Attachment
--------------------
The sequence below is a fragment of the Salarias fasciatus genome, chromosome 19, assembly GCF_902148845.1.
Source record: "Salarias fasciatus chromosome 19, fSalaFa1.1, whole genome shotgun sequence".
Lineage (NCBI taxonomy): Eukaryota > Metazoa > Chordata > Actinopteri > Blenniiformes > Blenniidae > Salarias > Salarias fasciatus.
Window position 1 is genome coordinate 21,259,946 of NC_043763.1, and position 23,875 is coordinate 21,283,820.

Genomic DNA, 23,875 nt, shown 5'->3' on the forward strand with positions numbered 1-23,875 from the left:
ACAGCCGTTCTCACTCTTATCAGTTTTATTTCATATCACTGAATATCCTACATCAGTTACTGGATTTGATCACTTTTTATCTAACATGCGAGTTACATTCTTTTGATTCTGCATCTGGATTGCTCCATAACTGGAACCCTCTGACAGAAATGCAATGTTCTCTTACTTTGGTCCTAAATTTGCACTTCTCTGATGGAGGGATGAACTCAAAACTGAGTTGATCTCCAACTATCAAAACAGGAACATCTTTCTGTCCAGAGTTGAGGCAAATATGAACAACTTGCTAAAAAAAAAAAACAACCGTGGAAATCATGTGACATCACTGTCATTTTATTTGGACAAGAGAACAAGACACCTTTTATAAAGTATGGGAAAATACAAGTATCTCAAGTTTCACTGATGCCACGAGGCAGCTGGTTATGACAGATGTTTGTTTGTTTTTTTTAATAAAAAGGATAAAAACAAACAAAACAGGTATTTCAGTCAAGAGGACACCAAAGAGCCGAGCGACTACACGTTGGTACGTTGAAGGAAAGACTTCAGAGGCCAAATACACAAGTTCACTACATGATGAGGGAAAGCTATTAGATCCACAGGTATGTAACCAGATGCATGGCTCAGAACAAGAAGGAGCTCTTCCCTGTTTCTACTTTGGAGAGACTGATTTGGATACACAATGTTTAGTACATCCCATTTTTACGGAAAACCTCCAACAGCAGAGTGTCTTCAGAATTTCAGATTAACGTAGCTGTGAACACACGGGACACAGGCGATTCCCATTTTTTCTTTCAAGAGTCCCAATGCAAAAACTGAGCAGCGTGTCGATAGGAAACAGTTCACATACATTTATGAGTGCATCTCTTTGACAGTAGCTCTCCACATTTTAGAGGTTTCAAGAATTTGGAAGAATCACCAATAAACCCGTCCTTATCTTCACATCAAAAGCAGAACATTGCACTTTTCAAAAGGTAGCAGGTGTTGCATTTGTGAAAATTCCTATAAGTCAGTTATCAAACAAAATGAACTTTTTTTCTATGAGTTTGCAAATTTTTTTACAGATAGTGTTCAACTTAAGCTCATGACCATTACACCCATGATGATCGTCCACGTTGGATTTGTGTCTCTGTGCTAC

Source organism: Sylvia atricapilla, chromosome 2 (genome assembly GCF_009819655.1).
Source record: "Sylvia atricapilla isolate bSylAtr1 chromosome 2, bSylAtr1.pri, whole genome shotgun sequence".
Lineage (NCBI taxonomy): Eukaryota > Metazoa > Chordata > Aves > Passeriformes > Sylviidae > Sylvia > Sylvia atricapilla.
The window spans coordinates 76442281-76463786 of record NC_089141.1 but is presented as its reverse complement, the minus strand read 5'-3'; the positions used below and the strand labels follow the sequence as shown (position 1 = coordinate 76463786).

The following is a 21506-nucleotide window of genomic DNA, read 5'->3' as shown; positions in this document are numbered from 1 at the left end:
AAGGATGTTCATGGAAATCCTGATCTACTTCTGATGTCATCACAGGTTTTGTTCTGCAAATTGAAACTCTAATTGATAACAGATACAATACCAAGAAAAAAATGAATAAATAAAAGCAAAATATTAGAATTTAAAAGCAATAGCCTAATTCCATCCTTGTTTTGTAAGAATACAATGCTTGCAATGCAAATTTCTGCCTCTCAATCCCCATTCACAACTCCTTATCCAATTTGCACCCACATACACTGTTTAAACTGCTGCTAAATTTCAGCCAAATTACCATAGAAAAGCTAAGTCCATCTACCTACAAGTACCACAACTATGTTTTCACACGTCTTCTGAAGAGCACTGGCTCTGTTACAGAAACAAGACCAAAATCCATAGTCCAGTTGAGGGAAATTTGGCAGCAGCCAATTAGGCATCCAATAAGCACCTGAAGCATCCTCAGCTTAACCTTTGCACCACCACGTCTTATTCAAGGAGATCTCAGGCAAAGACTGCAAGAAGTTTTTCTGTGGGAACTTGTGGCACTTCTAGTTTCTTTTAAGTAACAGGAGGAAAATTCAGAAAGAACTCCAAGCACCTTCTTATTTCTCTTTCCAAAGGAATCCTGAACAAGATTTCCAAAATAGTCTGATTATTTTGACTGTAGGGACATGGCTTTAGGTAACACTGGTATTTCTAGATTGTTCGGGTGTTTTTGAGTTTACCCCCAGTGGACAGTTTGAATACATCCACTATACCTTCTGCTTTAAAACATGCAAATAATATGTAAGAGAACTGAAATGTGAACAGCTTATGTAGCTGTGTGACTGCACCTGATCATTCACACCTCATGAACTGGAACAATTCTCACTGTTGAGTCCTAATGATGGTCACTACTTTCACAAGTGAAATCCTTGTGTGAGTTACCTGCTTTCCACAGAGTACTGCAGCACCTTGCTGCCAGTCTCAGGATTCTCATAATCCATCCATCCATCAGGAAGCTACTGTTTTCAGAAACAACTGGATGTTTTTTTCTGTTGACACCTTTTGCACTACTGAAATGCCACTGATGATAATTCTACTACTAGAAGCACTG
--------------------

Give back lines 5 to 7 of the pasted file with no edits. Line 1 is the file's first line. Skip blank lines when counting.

Genomic DNA, 23,875 nt, shown 5'->3' on the forward strand with positions numbered 1-23,875 from the left:
ACAGCCGTTCTCACTCTTATCAGTTTTATTTCATATCACTGAATATCCTACATCAGTTACTGGATTTGATCACTTTTTATCTAACATGCGAGTTACATTCTTTTGATTCTGCATCTGGATTGCTCCATAACTGGAACCCTCTGACAGAAATGCAATGTTCTCTTACTTTGGTCCTAAATTTGCACTTCTCTGATGGAGGGATGAACTCAAAACTGAGTTGATCTCCAACTATCAAAACAGGAACATCTTTCTGTCCAGAGTTGAGGCAAATATGAACAACTTGCTAAAAAAAAAAAACAACCGTGGAAATCATGTGACATCACTGTCATTTTATTTGGACAAGAGAACAAGACACCTTTTATAAAGTATGGGAAAATACAAGTATCTCAAGTTTCACTGATGCCACGAGGCAGCTGGTTATGACAGATGTTTGTTTGTTTTTTTTAATAAAAAGGATAAAAACAAACAAAACAGGTATTTCAGTCAAGAGGACACCAAAGAGCCGAGCGACTACACGTTGGTACGTTGAAGGAAAGACTTCAGAGGCCAAATACACAAGTTCACTACATGATGAGGGAAAGCTATTAGATCCACAGGTATGTAACCAGATGCATGGCTCAGAACAAGAAGGAGCTCTTCCCTGTTTCTACTTTGGAGAGACTGATTTGGATACACAATGTTTAGTACATCCCATTTTTACGGAAAACCTCCAACAGCAGAGTGTCTTCAGAATTTCAGATTAACGTAGCTGTGAACACACGGGACACAGGCGATTCCCATTTTTTCTTTCAAGAGTCCCAATGCAAAAACTGAGCAGCGTGTCGATAGGAAACAGTTCACATACATTTATGAGTGCATCTCTTTGACAGTAGCTCTCCACATTTTAGAGGTTTCAAGAATTTGGAAGAATCACCAATAAACCCGTCCTTATCTTCACATCAAAAGCAGAACATTGCACTTTTCAAAAGGTAGCAGGTGTTGCATTTGTGAAAATTCCTATAAGTCAGTTATCAAACAAAATGAACTTTTTTTCTATGAGTTTGCAAATTTTTTTACAGATAGTGTTCAACTTAAGCTCATGACCATTACACCCATGATGATCGTCCACGTTGGATTTGTGTCTCTGTGCTAC

Source organism: Sylvia atricapilla, chromosome 2 (genome assembly GCF_009819655.1).